Can anyone compete with China’s Artificial Intelligence super-system? Sleepy government bureaucracies the world over are finally waking up to the hard reality that they have virtually no chance. China is galloping ahead. Only last month, it unveiled its latest rival to San Francisco’s ChatGPT: the Moss bot, and this month it plans to release another. The UK lags far behind.

Tony Blair thinks Britain should put itself on an economic war footing and pour national resources into the creation of an AI framework that might compete with China’s. But it’s hard to see how that is possible — or even desirable.

In large part, this is because AI needs data to work. Lots and lots of data. By feeding huge amounts of information to AIs, deep learning trains them to find correlations between data points that can produce a desired outcome. As deep learning improves the AI, it requires more data, which creates more learning, which requires more data.

While many nations might struggle to cope with AI’s insatiable demand for data, China is in no short supply. Since the nation fully came online around the turn of the millennium, it has been steadily carving out a surveillance state by acquiring endless amounts of data on its population. This initiative has roots in China’s One Child Policy: this impetus for controlling the population in aggregate — that is, on a demographic level — devolved into a need to control the population on an individual level.

This became fully apparent in 1997, when China introduced its first laws addressing “cyber crimes”, and continued into the early 2000s as the CCP began building the Great Firewall to control what its citizens could access online. Its guiding principle was expressed in an aphorism of former-Chinese leader Deng Xiaoping: “If you open the window for fresh air, you have to expect some flies to blow in.” The Great Firewall was a way of keeping out the flies.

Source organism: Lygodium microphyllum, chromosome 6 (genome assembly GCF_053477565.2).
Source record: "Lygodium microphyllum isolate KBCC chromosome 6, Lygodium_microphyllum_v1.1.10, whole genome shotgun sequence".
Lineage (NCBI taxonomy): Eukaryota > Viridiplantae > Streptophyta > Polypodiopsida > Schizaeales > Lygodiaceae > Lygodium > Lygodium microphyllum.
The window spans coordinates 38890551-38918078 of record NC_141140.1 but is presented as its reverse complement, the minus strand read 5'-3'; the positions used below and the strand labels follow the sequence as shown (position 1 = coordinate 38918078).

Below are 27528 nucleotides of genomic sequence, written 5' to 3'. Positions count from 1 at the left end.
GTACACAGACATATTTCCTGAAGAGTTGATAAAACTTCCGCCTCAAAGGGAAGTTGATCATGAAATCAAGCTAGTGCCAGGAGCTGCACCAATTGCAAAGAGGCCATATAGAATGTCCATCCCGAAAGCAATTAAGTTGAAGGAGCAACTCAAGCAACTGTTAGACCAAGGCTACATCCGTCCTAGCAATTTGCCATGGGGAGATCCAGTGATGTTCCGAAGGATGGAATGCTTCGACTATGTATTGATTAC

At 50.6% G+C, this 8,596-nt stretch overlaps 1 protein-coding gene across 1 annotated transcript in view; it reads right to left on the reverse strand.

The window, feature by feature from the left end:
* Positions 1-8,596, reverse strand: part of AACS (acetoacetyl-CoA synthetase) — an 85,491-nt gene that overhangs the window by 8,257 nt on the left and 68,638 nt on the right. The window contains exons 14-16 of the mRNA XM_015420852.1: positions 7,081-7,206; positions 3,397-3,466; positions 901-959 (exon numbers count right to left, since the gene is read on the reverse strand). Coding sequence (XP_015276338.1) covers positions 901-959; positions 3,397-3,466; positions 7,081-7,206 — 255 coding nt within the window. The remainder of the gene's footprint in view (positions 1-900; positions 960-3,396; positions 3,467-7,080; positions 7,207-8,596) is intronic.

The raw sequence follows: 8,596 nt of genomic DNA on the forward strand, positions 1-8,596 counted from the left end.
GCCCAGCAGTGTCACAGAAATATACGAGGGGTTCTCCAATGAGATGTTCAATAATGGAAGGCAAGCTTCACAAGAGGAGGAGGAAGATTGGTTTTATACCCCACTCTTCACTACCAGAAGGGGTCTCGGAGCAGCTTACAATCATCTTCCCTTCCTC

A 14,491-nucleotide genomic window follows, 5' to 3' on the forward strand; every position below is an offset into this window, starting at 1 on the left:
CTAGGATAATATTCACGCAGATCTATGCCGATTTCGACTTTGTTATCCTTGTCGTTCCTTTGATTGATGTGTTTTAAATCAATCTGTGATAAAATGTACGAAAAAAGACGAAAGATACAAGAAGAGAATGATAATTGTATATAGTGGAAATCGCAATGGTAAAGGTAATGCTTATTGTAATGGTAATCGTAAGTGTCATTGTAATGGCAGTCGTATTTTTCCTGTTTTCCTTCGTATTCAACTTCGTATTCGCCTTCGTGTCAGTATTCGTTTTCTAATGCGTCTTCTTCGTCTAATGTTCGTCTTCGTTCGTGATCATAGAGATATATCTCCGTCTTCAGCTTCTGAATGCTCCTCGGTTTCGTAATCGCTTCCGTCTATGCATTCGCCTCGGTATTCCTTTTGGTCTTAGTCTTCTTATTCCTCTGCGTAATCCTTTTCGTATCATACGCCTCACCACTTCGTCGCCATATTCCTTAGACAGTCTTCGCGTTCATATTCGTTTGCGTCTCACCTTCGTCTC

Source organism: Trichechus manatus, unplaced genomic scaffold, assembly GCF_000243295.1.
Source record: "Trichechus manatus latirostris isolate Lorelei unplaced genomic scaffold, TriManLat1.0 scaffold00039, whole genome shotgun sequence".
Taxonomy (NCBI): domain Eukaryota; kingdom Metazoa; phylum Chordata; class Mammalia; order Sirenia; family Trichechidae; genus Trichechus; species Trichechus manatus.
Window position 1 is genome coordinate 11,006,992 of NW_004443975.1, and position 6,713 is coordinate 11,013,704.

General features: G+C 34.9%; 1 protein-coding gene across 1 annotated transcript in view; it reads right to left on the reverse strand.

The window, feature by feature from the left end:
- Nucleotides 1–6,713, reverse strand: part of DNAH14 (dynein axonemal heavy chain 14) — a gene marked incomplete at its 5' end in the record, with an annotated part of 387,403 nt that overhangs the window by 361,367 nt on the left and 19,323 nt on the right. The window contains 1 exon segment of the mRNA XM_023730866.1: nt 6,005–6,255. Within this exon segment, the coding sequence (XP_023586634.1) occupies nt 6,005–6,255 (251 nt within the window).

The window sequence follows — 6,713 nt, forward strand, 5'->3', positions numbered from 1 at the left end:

China has always had a broad definition of “flies”. In 2017, the Chinese region of Xinjiang, home to the Uighur minority, rolled out the country’s first iris database containing the biometric identification of 30 million people. This was part of a larger effort known as part of a wider Strike Hard Campaign, an effort to bring the Uighur population under control, an effort to bring the Uighur population under control by using anti-terror tactics, rhetoric and surveillance.

This was a major step in the development of the Chinese surveillance state. But even that great leap forward pales in comparison to the CCP’s Zero Covid strategy, which involved the government swabbing and tracking every single one of its 1.4 billion citizens. When you consider that this population-wide genetic database was tied through QR codes to the locus of people’s digital lives — their smartphones — what China has come into possession of in the past three years is a data super-ocean, the likes of which humanity has never seen.

Nevertheless, this “overabundance of data”, as former Google China CEO Kai-Fu Lee describes it in his book AI Superpowers, does not fully account for the extent of China’s data edge. While the US might enjoy a similar mass of data, there are stark differences. The first is that American data is owned by private companies that maintain proprietary fences around it, keeping the data fragmented. While America’s own surveillance state is vast and deep, the need to maintain data protections from both a privacy and national security perspective means that much of that data is unavailable for the use of AI development. By contrast, China’s blurring of Western lines between the state and private companies means it can access limitless, generally centralised data.